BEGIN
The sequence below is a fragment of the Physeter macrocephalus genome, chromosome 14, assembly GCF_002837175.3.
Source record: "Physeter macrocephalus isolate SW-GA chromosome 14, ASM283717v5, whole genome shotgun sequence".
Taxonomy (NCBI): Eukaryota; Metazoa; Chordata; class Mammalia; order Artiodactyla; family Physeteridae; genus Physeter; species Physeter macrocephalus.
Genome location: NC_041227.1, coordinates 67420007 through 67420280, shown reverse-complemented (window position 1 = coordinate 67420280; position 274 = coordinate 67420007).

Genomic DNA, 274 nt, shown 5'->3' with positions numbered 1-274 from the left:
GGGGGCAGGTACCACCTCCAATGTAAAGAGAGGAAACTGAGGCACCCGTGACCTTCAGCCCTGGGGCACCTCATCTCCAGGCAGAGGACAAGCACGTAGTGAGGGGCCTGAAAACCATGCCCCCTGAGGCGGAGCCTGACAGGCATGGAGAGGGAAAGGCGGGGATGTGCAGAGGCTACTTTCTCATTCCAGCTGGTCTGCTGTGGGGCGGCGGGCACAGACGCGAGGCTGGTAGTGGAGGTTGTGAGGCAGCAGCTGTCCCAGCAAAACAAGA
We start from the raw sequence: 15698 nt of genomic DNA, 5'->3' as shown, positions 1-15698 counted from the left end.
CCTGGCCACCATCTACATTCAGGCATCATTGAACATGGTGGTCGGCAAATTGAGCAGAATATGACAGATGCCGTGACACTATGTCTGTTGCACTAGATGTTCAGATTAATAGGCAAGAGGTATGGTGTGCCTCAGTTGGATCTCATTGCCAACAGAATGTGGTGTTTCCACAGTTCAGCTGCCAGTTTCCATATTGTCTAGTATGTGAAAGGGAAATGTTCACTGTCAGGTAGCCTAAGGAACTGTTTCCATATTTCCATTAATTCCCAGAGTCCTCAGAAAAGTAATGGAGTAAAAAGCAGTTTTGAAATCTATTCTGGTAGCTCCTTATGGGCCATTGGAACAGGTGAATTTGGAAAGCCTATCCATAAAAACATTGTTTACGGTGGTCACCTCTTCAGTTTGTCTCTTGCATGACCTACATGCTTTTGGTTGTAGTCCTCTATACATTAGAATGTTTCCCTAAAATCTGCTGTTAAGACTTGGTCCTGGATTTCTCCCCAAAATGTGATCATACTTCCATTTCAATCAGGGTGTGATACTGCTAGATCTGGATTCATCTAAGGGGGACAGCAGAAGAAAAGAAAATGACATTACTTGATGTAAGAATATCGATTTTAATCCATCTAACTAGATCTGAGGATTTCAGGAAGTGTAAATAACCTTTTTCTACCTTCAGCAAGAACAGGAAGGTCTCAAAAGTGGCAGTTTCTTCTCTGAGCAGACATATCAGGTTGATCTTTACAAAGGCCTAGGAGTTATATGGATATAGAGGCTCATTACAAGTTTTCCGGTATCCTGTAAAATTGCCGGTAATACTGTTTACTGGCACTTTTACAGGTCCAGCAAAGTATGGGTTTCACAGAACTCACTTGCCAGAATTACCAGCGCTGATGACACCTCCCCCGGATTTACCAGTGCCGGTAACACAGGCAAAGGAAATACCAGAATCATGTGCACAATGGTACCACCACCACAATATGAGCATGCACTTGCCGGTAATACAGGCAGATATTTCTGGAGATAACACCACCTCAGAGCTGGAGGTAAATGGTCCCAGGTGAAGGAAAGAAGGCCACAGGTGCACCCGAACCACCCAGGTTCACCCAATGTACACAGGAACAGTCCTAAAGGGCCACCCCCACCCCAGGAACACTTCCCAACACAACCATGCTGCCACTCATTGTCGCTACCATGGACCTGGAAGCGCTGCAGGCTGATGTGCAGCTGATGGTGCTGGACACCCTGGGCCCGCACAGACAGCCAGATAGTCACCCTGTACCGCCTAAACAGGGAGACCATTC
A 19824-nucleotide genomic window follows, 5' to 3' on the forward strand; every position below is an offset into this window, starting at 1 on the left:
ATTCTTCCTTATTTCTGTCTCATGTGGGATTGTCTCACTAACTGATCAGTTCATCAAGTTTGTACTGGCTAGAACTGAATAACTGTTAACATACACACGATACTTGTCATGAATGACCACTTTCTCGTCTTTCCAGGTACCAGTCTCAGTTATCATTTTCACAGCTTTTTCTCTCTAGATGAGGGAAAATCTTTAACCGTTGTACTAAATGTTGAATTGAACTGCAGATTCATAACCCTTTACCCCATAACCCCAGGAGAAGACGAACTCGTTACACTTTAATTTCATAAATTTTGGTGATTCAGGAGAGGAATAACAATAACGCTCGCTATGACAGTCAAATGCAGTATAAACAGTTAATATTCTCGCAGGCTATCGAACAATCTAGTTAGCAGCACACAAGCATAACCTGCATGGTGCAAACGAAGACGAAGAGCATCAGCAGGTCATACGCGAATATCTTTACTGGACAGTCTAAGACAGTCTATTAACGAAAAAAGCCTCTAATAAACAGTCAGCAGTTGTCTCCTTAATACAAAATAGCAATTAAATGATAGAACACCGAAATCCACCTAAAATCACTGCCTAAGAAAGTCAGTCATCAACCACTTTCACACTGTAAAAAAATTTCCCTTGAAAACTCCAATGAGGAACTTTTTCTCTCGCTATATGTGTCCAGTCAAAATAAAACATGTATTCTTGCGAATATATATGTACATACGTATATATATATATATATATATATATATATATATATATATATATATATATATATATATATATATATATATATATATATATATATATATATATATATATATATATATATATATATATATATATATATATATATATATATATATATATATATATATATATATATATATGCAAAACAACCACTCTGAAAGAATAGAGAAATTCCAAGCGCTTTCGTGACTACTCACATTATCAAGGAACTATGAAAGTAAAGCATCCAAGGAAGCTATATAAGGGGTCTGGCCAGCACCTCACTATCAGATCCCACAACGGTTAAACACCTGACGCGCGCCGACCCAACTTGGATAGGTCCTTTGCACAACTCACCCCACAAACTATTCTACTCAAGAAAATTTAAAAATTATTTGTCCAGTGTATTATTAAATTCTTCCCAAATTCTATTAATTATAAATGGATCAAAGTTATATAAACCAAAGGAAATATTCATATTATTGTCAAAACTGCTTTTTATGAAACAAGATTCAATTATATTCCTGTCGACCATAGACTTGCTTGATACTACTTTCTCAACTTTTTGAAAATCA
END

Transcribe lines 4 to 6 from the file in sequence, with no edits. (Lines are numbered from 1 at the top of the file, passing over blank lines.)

Genome location: NC_041227.1, coordinates 67420007 through 67420280, shown reverse-complemented (window position 1 = coordinate 67420280; position 274 = coordinate 67420007).

Genomic DNA, 274 nt, shown 5'->3' with positions numbered 1-274 from the left:
GGGGGCAGGTACCACCTCCAATGTAAAGAGAGGAAACTGAGGCACCCGTGACCTTCAGCCCTGGGGCACCTCATCTCCAGGCAGAGGACAAGCACGTAGTGAGGGGCCTGAAAACCATGCCCCCTGAGGCGGAGCCTGACAGGCATGGAGAGGGAAAGGCGGGGATGTGCAGAGGCTACTTTCTCATTCCAGCTGGTCTGCTGTGGGGCGGCGGGCACAGACGCGAGGCTGGTAGTGGAGGTTGTGAGGCAGCAGCTGTCCCAGCAAAACAAGA